Grievance Hearing FAQ
Students may lodge a "grievance" if they believe an instructor, staff member or administrator has violated their student rights. Administrators, instructors or staff members may lodge a "complaint" against students who they believe have violated an MSU rule or regulation.
Usually, students file grievances when they remain dissatisfied with the outcome of informal discussions, first with the individual who allegedly violated their rights and then with the chair of the department in which the alleged violation of student rights occurred. At this point, the process calls for students to file a written request for an academic grievance hearing. Either party may contact the Office of the Ombudsperson for neutral, confidential, independent and informal assistance any time during this process.
Yes, students have until the middle of the semester following the semester in which the alleged violation occurred to request a hearing, assuming the student is enrolled that semester.
No, the operative word is "request." The department chair/school director or college dean will forward the student's written request for a hearing to the chair of the unit's hearing board. The chair of the board then convenes the hearing board, which will determine if the request for a hearing has met the deadline and the requirements for submitting the request. If so, the hearing will be scheduled; if not, the student may appeal that decision to the next level hearing board.
For hearings involving undergraduate or graduate students, the hearing board must include an equal number of voting students and faculty members. The chair of the hearing board votes only in the event of a tie.
What if I've had a run-in with a member of the hearing board--student or faculty? Can I request an alternate?
Yes. You can request a change in the composition of the hearing board by notifying the chair of the hearing board of any potential conflict of interest between any member of the panel and you. The chair will rule on your request.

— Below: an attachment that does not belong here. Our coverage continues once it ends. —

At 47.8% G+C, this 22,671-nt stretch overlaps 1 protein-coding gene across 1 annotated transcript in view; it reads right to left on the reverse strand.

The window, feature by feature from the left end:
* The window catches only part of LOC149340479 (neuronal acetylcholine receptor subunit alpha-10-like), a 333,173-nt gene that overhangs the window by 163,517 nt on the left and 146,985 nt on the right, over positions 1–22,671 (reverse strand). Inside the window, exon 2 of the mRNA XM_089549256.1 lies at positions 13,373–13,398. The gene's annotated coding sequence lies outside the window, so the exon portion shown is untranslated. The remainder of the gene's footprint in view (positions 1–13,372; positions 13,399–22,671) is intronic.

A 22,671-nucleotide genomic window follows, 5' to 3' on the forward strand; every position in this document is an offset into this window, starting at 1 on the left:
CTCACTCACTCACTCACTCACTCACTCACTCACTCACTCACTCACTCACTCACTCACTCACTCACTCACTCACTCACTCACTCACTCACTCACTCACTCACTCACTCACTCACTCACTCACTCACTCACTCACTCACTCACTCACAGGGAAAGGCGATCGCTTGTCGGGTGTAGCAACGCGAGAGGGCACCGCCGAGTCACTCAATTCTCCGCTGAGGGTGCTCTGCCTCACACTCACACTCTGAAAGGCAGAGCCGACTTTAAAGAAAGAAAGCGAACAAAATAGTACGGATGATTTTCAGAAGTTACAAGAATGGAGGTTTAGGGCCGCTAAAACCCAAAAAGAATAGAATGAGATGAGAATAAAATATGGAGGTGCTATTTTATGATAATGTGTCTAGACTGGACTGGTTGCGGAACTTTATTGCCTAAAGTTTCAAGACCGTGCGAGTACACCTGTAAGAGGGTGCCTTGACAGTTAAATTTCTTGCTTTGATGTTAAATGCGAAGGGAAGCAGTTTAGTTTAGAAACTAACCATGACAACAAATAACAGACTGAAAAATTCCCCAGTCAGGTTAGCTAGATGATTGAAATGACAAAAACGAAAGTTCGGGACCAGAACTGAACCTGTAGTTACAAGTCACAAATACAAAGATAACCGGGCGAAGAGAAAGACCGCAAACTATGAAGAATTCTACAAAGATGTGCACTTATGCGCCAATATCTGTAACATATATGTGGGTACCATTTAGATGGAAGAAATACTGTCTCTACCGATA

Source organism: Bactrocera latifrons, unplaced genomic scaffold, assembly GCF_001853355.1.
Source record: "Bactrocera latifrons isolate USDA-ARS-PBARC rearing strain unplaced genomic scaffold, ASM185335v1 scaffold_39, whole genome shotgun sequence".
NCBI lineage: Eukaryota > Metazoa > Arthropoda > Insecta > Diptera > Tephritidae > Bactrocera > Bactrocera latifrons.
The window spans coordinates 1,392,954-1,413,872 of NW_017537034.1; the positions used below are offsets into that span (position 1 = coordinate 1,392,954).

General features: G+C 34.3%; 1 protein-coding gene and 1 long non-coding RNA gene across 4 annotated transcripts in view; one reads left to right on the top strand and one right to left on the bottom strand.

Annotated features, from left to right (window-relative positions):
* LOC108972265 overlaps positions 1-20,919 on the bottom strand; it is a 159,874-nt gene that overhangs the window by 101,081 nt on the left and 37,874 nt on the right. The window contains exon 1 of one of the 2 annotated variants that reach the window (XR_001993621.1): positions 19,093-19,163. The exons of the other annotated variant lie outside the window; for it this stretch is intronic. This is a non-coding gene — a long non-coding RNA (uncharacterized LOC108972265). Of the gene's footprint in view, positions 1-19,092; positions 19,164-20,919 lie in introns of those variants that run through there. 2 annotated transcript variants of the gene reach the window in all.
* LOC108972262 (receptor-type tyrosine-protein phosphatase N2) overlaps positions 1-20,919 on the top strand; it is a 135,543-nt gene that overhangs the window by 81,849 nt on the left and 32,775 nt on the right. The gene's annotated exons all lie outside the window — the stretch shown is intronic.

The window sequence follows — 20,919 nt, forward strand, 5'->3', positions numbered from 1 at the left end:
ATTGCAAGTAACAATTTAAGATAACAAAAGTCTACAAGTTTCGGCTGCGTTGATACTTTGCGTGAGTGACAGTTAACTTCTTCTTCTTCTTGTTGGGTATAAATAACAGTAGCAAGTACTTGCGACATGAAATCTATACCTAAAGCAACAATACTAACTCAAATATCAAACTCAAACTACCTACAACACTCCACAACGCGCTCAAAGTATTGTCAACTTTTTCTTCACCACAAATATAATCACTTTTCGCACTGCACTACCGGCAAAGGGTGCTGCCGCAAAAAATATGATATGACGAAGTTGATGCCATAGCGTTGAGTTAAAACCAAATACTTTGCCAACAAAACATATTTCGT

Students initiate grievance hearings as the final step in trying to resolve their allegations of violations of their rights. Deans initiate academic disciplinary hearings to impose additional sanctions on students who are "repeat offenders" or students who initially received a penalty grade for egregious acts of academic misconduct. The Integrity of Scholarship and Grades policy requires first-time offenders to complete an Academic Integrity Education Program. The additional sanctions may include, but is not limited to, probation, dismissal from your program, or suspension from the university. Academic misconduct is defined as academic dishonesty (e.g., plagiarism, cheating on an exam), violation of professional standards and falsification of academic or admission records. (See also Protection of Scholarship and Grades 1.0.)
Here's where it gets complicated, but the short answer is this: Undergraduate students may choose between an administrative hearing conducted by the associate provost for undergraduate education or having a hearing before the college hearing board in the college in which the student is enrolled. Likewise, graduate students have a choice of an administrative hearing before the Dean of The Graduate School or a hearing before the hearing board of the college in which the student is enrolled. Undergraduate students may request an appellant hearing before the University Academic Appeal Board; graduate students, before the University Graduate Judiciary.
Four important documents govern the "rules of the game": Academic Freedom for Students at Michigan State University (also called the AFR, for Academic Freedom Report), the Graduate Rights and Responsibilities document (GSRR), the Medical Students Rights and Responsibilities document (MSRR), and the Integrity of Scholarship and Grades policy. Each department, school and college must develop detailed hearing procedures based on these three documents.
Yes, you should request a copy of the procedures from the appropriate unit before you decide to request a hearing, if only to know what you're getting into.
Because the University Ombudsperson is neutral and impartial, he or she does not serve as your advocate in this process; instead, the ombudsperson will help you sort out your grievance and explain the process, up to and including a possible hearing. This may help you decide whether you want to file a written request for a hearing--or not. At the same time, the ombudsperson also will answer questions about the process raised by the chair of the hearing board and the person against whom a grievance was filed.
Think of it this way: Academic hearings usually involve an allegation of a violation of students' academic rights as set down in the AFR, GSRR or MSRR. These hearings take place in the student's department or college or a university-level academic hearing board. Hearings that occur in the Office of Judicial Affairs usually involve a students' personal conduct, including violating university rules and regulations such as Acceptable Use of Computing System or unlawful possession of alcohol or drugs.
Questions? Contact the University Ombudsperson